The Reminder

In his final sermon, Prophet Muhammad ṣallallāhu 'alayhi wa sallam (peace and blessings of Allāh be upon him) said, “There is no superiority of an Arab over a non-Arab, or of a non-Arab over an Arab, and no superiority of a white person over a black person or of a black person over a white person, except on the basis of personal piety and righteousness.”

From the 7th century until today, our faith recognizes that people are not judged by their race, but by their actions and the intentions behind those actions. In the video above, Khabib recognized both the wrongness of racism, and the challenge it posed along the way of Muhammad Ali’s own journey, and that his contributions to social justice transcended his involvement in sport.

9. His Conduct with Other Fighters

With the exception of the fight with Conor McGregor, Khabib always dealt with his opponents with respect. He hugs them, shakes their hand, and says good things about their accomplishments and strengths both before and after fights. In a sport known for heavy trash talking and showboating to build hype, Khabib kept his cool and his manners.

Champion vs Champion, the respect is mutual

The Reminder

The Prophet ṣallallāhu 'alayhi wa sallam (peace and blessings of Allāh be upon him) said:

“The only reason I have been sent is to perfect good manners.”

Maintaining good character and conduct during press-conferences was Khabib’s calling card; even when trash talkers like Tony Ferguson tried to go after him, he would still recount Ferguson’s formidable stature as a fighter.

When reporters tried throwing him a softball opening to insult Ferguson’s mental health, Khabib responded that he didn’t want to talk about Tony Ferguson’s problems if he they were real; if Ferguson truly has a problem, then we should help him, as we all have problems.

10. Fighting Those Who Dishonor Faith and Family

As mentioned above, Khabib is known for being very respectful of his opponents during press conferences. He speaks well of their strengths, shakes their hands, hugs them; he even runs up to his opponent after a fight and hugs them, consoling them and wishing them well. After his win against Poirier, he traded shirts with him and donated $100k to Poirier’s charity.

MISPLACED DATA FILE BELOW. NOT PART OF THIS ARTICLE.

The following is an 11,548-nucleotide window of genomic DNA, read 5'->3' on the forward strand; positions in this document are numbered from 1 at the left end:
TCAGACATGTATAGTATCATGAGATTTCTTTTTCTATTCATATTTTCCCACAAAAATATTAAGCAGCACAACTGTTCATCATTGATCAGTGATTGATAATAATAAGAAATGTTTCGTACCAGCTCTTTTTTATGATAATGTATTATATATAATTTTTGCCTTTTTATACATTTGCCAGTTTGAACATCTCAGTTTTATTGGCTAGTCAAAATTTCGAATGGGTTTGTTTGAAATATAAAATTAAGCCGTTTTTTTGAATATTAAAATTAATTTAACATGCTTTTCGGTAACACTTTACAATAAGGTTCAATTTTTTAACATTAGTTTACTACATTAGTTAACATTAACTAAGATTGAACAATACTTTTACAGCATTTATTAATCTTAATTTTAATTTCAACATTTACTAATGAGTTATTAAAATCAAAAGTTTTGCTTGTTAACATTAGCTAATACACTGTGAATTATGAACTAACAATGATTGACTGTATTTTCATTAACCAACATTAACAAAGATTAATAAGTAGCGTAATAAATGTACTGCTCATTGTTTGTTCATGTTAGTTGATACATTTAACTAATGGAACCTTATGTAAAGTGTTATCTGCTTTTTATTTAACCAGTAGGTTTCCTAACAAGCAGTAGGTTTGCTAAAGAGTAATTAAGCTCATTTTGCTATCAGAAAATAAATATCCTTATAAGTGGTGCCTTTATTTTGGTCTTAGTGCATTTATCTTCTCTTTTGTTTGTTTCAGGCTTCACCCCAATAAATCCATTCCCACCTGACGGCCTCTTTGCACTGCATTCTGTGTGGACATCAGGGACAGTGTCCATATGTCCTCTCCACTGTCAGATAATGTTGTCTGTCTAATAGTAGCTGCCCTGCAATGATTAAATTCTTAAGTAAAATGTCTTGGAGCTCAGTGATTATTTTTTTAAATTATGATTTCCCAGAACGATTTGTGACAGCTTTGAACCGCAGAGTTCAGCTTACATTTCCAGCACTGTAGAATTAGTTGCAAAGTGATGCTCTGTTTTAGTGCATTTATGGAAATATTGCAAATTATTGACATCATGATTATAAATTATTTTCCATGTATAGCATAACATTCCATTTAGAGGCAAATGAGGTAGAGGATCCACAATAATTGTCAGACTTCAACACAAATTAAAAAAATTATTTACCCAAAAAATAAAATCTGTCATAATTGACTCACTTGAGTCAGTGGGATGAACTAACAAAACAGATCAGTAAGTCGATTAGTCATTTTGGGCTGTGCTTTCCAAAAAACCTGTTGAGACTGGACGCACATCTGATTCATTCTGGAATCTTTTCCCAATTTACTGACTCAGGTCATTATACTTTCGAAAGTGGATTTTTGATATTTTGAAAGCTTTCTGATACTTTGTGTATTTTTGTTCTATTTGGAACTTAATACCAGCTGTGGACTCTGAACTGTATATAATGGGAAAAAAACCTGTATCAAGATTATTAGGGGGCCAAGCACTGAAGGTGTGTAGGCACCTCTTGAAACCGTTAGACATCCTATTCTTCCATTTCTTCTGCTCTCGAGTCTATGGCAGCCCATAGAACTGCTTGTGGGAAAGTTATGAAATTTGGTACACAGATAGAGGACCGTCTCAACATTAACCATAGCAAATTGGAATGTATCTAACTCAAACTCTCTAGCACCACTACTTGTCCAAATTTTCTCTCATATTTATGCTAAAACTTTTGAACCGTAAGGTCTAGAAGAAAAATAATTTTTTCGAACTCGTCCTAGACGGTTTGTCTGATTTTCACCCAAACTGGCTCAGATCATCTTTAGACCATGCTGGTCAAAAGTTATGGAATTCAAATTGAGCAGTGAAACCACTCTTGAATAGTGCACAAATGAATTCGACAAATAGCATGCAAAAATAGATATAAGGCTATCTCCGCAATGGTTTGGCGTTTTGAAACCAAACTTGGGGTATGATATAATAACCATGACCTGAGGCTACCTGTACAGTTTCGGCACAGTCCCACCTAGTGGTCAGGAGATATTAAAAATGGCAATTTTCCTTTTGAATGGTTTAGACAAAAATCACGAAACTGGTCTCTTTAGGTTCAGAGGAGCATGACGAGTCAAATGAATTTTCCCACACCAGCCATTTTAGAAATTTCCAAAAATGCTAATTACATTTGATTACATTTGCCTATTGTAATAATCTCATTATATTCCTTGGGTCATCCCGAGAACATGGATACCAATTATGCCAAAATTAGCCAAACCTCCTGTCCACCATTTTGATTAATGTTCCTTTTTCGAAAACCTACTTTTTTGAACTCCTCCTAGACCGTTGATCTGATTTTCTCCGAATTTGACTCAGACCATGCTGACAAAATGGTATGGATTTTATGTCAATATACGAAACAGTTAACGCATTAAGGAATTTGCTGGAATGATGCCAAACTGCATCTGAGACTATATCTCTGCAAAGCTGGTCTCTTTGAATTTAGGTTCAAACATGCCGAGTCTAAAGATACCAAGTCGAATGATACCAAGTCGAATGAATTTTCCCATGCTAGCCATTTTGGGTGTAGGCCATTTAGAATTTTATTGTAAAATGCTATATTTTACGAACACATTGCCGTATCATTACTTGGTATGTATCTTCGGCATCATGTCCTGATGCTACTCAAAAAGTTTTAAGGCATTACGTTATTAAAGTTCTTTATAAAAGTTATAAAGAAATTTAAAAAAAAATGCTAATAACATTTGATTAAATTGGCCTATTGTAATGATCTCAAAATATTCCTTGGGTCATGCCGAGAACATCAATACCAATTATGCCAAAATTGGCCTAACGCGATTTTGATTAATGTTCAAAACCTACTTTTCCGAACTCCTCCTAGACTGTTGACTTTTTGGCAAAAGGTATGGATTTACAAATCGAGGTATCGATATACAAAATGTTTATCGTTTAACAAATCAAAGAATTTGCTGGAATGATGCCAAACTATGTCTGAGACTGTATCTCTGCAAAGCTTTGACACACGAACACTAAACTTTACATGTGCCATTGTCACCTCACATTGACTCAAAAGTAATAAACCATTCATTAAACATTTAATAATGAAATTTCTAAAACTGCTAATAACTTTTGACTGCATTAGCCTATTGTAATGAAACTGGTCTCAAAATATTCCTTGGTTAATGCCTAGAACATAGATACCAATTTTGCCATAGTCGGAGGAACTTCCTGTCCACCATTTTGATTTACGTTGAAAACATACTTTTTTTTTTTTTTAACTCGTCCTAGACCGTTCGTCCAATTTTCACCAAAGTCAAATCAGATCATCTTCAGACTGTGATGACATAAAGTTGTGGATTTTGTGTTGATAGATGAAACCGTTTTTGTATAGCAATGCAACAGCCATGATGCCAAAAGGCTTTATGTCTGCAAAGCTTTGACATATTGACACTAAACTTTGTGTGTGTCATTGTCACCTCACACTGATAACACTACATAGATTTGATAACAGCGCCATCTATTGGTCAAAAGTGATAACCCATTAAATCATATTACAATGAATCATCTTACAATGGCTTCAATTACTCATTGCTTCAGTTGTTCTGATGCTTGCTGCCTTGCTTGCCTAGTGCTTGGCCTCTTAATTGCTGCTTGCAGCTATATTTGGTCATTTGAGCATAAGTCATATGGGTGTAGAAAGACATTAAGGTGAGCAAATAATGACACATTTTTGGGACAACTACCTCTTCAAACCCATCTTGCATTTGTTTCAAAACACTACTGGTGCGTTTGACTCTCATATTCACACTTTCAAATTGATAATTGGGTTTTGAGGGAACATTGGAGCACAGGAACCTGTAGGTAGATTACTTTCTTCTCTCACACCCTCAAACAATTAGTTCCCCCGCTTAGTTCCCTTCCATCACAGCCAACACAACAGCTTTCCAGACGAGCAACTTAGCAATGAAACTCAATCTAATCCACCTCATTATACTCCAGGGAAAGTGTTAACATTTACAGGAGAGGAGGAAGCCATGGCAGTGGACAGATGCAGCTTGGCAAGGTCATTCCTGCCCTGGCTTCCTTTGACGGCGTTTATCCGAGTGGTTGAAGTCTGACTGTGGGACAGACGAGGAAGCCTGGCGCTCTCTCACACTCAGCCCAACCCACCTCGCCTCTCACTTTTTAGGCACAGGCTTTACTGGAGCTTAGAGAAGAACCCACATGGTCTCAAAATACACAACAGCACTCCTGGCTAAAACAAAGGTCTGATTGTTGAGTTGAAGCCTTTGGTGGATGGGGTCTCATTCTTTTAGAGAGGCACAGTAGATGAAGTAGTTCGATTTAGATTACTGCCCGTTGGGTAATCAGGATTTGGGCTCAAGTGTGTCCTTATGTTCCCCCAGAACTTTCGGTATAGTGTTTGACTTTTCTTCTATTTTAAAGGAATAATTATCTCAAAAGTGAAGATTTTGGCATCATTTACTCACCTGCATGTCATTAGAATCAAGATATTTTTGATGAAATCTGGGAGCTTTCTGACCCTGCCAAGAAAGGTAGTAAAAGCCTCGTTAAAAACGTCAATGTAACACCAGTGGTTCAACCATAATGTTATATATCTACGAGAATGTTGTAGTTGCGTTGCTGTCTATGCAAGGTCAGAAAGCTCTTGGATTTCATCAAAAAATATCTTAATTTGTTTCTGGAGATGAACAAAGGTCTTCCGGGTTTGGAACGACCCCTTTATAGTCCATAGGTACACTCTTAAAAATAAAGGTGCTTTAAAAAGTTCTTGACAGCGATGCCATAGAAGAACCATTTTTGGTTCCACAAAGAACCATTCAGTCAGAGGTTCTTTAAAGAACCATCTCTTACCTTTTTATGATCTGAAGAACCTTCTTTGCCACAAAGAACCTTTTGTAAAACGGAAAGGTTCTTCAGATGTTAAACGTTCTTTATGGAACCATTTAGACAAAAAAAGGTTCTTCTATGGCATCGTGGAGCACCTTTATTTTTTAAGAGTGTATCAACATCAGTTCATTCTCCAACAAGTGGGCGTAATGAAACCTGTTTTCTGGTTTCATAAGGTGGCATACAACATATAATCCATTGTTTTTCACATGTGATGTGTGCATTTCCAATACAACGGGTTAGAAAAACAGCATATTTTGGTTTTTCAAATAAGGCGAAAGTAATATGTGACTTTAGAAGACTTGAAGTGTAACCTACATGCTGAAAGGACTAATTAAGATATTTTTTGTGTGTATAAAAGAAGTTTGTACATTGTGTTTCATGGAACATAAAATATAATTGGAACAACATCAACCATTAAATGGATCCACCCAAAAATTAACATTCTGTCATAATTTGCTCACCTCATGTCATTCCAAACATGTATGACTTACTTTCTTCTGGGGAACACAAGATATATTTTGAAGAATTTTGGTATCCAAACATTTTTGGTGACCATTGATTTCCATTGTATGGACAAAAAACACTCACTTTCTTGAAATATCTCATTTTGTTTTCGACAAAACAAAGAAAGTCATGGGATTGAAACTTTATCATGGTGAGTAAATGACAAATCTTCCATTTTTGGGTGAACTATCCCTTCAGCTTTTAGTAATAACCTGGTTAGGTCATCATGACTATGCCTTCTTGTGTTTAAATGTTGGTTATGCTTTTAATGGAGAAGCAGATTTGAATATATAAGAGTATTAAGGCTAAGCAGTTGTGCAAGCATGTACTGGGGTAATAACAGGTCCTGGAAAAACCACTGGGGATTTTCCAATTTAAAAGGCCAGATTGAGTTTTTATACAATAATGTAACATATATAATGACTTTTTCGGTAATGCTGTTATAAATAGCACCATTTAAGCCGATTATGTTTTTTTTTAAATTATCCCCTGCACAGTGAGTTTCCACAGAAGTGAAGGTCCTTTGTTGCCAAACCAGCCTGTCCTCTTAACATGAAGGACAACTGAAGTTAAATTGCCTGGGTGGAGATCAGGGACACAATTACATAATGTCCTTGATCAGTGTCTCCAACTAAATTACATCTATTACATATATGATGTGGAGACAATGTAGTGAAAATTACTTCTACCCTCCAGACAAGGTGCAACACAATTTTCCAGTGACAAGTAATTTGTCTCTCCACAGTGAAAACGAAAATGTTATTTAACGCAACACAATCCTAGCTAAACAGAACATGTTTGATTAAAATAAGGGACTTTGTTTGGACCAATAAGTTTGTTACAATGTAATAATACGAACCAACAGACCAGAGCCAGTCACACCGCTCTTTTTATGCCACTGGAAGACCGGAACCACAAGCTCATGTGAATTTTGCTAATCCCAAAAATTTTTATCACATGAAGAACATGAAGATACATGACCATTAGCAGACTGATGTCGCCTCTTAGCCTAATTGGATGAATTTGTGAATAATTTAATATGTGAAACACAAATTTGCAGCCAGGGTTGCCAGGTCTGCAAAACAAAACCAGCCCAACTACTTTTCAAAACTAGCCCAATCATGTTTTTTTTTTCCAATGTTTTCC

Khabib vs Dana’s boy, the chicken

The exception was the infamous UFC 229 which Muslim fans watched holding years, maybe decades of pent up anger at the type of crass secular arrogance represented by Conor. We desperately wanted Khabib to maul the mouthy McGregor. The latter had gone after his family, his faith, his nationality, anything and everything to hype up the fight and try to get under the champ’s skin. Some people lose their calm, and others, well, they eat you alive.

Khabib made it clear he wasn’t having any of that. He took the fight to Conor and choked him out with a neck crank. We then learned why he was called “The Eagle” as he hopped the cage and jumped into the audience to go after other members of Conor’s team who had spoken ill of him, giving birth to “Air Khabib”.

The Reminder

When our faith and family is spoken of in an ill fashion, it’s not appropriate that we sit there and take it. Khabib never cared when it was criticism against him, but once it went to others around him, he took flight. We as Muslims should never give anybody who tries to attack and dehumanize us a chance to rest on their laurels. We should strive ourselves to take the fight back to them by whatever legal means necessary, as Khabib did, whether it is cartoons of the Prophet ṣallallāhu 'alayhi wa sallam (peace and blessings of Allāh be upon him) or political pundits and satirists who monetize hatred against Muslims.

11. Shaking Hands and Training with Women

In numerous public instances, Khabib reminded us that our faith demands we don’t shake with the opposite gender. As one of my teachers taught us, the Qur’an instructs us to “lower our gaze” when dealing with women. If we shouldn’t even look at them out of respect for Allah’s command, how can we take it to the next level and touch them?